Pig Out

I saw the wild pig on the highway only a mile or so from my home; killed by a car. Its presence here in Hill Country was unwelcome news. Perhaps not entirely unexpected. Wild pigs, also called razorbacks, Old World swine, wild boars, feral hogs are cutting a path of destruction through 39 American states and four Canadian provinces. There are as many as six million of them currently and they are expanding their territory. As an example of unintended consequences, the ‘Wild Pigs v. Humans’ story can’t be beat.

I have always thought Columbus had quite enough to answer for; but, it turns out he was the first person to bring pigs to America where they went wild–feral. Settlers also brought pigs to the new country. It’s hard to fence a pig. They can dig under, jump over or just power through most fencing so these domestics often ran free and they bred with the feral pigs. Later hunters imported Eurasian pigs for sport; the feral pigs bred with them, too.

This genetic soup resulted in a formidable animal. A tough, smart animal. Their hearing is excellent and they can smell odors for seven miles cross country or 25 feet underground. They can sprint up to 30 miles an hour and swim two miles of open ocean. The males develop muscles in the front of their bodies that thicken like armor and are almost impermeable. Their noses have a special bone, the nasal sesamoid bone, which is connected to the skull only by cartilage and which provides extra rooting support. Some have tusks but these are often lost in fights between males.

Wild pigs invade national and state parks where they devastate grasses and trees and frighten tourists. Their destruction leaves wildlife bereft of food sources; and, they eat foxes, opossums, deer and other wildlife. The wild pigs contributed to the near-extinction of  foxes on Santa Cruz Island off the coast of California.

They love farms as well, they will uproot, then feed on fields of sorghum, rice, wheat, soybeans, melons, fruit, nuts, grass and hay. The wild pigs eat food put out for livestock and then eat the livestock young–calves, lambs and kid goats.

Cities and suburbs are not neglected by the wild pigs. They wreck outdoor furniture and root up and eat lawns and gardens. They love golf courses and athletic fields. Pets such as dogs and cats are killed, maimed and sometimes eaten. Wild pigs eat anything and everything.

This miracle of breeding in the wild has left us to cope with an animal that remains vigorous although often host to up to 32 parasite species, scabies, lice ticks, liver flukes, lungworms, tapeworms, the pseudorabies virus and swine brucellosis. When the nuclear plant at Chernobyl, Ukraine exploded, Belarus, Russia and Sweden were irradiated. A quarter of a million wild pigs live in Sweden; and in some parts of Sweden wild pigs have been found to have high levels of radioactivity– but the pigs seem fine and continue to tear up the countryside. link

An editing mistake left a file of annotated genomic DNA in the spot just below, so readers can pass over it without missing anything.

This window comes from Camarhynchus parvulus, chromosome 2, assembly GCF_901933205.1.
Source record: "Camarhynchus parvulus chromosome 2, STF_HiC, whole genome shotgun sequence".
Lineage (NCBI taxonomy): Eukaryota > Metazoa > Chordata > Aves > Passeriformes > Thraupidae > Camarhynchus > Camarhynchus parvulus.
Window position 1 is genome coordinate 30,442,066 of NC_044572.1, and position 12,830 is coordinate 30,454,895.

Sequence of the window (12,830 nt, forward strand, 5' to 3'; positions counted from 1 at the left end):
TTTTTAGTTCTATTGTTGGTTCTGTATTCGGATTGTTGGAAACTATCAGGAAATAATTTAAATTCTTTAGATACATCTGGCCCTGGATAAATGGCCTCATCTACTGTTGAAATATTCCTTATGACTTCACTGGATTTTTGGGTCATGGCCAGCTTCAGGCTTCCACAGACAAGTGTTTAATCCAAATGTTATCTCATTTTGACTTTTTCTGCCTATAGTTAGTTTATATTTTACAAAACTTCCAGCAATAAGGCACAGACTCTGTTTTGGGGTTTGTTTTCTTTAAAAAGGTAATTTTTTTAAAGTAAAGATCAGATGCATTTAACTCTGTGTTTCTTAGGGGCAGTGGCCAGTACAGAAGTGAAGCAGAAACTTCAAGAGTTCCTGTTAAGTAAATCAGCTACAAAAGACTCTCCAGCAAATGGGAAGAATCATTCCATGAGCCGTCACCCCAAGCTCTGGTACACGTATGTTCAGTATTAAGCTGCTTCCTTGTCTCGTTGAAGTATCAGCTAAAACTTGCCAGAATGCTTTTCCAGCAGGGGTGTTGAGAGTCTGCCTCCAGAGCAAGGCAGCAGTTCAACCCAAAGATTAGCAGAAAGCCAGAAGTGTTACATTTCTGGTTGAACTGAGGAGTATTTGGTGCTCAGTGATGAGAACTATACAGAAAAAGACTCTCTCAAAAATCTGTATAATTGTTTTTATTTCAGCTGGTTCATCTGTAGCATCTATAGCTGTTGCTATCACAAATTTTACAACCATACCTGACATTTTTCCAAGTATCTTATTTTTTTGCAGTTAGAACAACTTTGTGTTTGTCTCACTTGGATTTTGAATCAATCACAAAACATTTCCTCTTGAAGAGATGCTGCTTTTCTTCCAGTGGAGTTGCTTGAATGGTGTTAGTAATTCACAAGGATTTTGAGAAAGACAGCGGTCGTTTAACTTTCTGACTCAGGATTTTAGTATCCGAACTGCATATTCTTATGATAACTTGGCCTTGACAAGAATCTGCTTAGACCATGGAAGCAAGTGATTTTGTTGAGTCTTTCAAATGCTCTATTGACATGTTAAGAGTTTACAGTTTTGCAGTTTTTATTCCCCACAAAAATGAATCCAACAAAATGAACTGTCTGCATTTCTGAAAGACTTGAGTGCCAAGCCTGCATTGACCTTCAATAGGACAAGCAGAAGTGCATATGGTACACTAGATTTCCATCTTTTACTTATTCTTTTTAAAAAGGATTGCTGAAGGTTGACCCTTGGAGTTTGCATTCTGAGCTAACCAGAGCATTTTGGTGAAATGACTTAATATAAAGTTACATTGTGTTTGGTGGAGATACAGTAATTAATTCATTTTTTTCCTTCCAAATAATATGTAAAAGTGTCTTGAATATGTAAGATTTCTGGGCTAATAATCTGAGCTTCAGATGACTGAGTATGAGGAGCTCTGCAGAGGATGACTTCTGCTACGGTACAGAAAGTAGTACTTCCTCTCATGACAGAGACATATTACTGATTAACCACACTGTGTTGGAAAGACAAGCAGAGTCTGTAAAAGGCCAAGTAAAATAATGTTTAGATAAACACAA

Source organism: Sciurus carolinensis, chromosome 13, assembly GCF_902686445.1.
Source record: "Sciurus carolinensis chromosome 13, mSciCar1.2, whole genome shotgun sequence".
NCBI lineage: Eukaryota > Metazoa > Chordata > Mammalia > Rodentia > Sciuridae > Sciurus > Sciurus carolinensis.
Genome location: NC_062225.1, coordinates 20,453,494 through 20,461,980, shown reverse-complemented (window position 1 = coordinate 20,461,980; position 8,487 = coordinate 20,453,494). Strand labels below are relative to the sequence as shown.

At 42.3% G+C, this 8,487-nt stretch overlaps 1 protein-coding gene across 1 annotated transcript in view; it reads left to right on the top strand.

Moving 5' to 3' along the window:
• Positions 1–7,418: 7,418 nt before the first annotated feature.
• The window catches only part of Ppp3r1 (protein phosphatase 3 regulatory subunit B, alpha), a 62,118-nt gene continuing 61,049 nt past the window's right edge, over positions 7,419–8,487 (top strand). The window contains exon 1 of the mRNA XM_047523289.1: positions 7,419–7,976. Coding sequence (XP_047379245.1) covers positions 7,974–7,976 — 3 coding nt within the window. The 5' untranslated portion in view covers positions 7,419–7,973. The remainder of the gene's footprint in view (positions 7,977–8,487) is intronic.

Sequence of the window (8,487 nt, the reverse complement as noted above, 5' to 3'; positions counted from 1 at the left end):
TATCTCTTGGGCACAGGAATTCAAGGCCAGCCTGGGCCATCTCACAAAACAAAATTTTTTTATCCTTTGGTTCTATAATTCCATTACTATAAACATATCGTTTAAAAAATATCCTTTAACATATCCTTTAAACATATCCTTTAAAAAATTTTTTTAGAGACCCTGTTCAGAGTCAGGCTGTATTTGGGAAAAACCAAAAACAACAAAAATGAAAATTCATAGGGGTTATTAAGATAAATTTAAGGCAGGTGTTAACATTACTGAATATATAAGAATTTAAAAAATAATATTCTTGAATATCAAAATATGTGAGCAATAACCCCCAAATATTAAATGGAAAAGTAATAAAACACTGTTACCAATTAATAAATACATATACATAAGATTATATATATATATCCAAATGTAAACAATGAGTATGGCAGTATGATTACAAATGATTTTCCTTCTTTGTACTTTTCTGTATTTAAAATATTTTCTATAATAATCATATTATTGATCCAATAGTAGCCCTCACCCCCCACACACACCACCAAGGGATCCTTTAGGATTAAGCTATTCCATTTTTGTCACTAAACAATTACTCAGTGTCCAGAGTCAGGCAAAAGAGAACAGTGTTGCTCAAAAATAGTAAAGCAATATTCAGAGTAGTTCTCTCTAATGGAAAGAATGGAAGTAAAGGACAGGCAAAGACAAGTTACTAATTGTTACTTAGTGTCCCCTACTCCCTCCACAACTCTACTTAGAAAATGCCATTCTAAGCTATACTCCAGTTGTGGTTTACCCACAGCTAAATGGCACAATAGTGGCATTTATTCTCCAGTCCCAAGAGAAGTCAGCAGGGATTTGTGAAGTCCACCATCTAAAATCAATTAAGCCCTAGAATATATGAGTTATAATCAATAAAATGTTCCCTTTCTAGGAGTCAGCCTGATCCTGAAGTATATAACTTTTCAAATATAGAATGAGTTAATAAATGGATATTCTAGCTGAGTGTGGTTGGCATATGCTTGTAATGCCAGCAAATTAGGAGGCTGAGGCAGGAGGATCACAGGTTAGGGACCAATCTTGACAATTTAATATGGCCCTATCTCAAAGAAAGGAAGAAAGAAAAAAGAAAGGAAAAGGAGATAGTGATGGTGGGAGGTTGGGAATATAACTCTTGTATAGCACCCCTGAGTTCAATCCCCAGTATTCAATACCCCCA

The subject of wild pigs brings on a certain denial of reality in humans. For example, hunters. I have great respect and affection for my hunter friends. And serious hunters love wild pigs. Wealthy hunters imported Eurasian hogs for sport in the 1890’s and again in the 1930’s. “You can fool deer 50 percent of the time, but hogs’ll win 90 percent of the time.” link. The fun of the chase on one hand; destruction on the other.

And scientists. I have great respect and love for my scientist friends. But wildlife biologists insist on on classifying and studying wild pigs as a non-native species. After 600 years of breeding and interbreeding.  Designating them as foreigners just might be holding up problem solving and research funding.

A final example: animal lovers and activists. I love and respect them. Wild pigs are voracious consumers of many protected species, sea turtles red-cheeked salamanders, short-tailed shrews, red-back voles and other precious threatened creatures. But PETA is now recommending taking wild pigs to refuges and containing them in ‘inexpensive’ fencing. First, no fencing is inexpensive and second, the capture and transport of 6 million wild pigs would be a nightmare. This verges on fantasy given, well–the nature of the beast.

The old joke is that there are two kinds of people: those that have wild pigs and those that will have wild pigs. My friends and I shook our heads and enjoyed our wine the day the wild pig was seen on the highway. Perhaps it was just an anomaly. They might not come here. We embraced the escape from reality just like all of our human friends.

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